“Fantastic 4” is clunky at best. However, as much as Fox meddled with his creation, the story works on some levels.
Reed (Miles Teller) and Ben (Jamie Bell) demonstrate their project, the teleportation of matter. It catches the attention of Dr. Franklin Storm (Reg E. Cathey) and his daughter, Sue (Kate Mara). Inviting him on a scholarship, Sue, Victor von Doom (Toby Kebbel) and Dr. Stone’s son, Johnny (Michael B. Jordan) round out the development team to complete the project. The initial test a success, the team wants to send themselves in. Despite objections, they perform the test any way, exploring a new dimension they are enveloped, consuming Doom and forever changing Richards, Grimm and the Storm kids.
The screenplay by Trank, Jeremy Slater and Simon Kinberg tried to evoke a feeling of nostalgia, mainly movies of the 1980s. This effort is short lived with the remainder of the movie reduced to a 100 minute-long background story. Surprisingly, each character is given decent screen time.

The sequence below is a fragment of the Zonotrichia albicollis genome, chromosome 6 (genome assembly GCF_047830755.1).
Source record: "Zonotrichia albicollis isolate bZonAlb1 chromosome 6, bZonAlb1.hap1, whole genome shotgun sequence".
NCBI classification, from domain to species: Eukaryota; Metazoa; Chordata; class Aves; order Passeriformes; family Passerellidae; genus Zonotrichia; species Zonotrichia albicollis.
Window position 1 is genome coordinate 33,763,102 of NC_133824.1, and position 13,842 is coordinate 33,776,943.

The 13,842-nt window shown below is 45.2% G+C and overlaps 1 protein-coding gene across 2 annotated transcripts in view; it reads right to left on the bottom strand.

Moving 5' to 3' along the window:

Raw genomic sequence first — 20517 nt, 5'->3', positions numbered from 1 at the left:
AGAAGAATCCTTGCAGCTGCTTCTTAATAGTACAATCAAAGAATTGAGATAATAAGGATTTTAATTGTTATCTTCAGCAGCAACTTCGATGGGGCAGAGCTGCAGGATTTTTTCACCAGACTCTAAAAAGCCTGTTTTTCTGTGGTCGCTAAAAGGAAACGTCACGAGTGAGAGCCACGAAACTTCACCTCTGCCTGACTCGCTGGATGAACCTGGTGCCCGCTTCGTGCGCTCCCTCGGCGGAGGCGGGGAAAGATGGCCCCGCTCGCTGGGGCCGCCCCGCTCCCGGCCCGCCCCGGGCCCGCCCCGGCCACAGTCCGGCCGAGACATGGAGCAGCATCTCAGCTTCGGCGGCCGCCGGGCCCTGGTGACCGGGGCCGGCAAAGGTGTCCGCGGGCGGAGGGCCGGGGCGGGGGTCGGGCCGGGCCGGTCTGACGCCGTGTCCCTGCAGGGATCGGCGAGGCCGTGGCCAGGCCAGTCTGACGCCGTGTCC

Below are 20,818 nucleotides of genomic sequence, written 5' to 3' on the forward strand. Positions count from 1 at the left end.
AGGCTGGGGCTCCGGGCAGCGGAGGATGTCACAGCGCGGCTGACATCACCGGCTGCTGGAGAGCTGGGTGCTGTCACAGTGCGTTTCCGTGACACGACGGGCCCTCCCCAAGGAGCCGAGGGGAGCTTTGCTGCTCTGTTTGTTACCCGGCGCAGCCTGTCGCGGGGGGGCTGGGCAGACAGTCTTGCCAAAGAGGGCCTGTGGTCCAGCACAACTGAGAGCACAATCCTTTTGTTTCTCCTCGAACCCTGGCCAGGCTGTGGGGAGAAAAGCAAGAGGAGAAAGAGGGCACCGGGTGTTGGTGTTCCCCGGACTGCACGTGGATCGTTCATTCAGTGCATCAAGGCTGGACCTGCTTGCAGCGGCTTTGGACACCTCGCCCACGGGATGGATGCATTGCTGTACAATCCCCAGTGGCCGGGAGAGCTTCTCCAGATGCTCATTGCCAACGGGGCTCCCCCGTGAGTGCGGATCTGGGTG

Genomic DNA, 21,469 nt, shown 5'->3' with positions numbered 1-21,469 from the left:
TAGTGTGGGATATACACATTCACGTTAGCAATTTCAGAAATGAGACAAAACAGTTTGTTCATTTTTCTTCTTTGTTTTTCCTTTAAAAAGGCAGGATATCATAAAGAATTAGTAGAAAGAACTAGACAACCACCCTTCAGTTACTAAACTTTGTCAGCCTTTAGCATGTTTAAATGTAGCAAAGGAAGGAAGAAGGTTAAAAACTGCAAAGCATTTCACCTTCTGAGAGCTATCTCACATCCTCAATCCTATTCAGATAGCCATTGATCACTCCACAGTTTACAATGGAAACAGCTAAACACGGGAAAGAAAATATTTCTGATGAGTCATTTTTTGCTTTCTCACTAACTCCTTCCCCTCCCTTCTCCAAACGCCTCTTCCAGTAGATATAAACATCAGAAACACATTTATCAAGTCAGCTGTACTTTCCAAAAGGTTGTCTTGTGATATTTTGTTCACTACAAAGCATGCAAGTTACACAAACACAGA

The visual effects by Weta Digital work. They were a part of the story structure, rather than the focus of it. There is nothing impressive or distinctive of the real world cinematography, but the other dimension world is a sight to behold. Marco Beltrami and Phillip Glass’s score is an admirable effort.
Fox’s effort to reinvigorate the franchise is a mess. It is a bit stronger than the original Fantastic Four and its sequel. As interesting as the ideas it portrays, namely technology and team work, one never feels like they were teleported anywhere but to disappointment.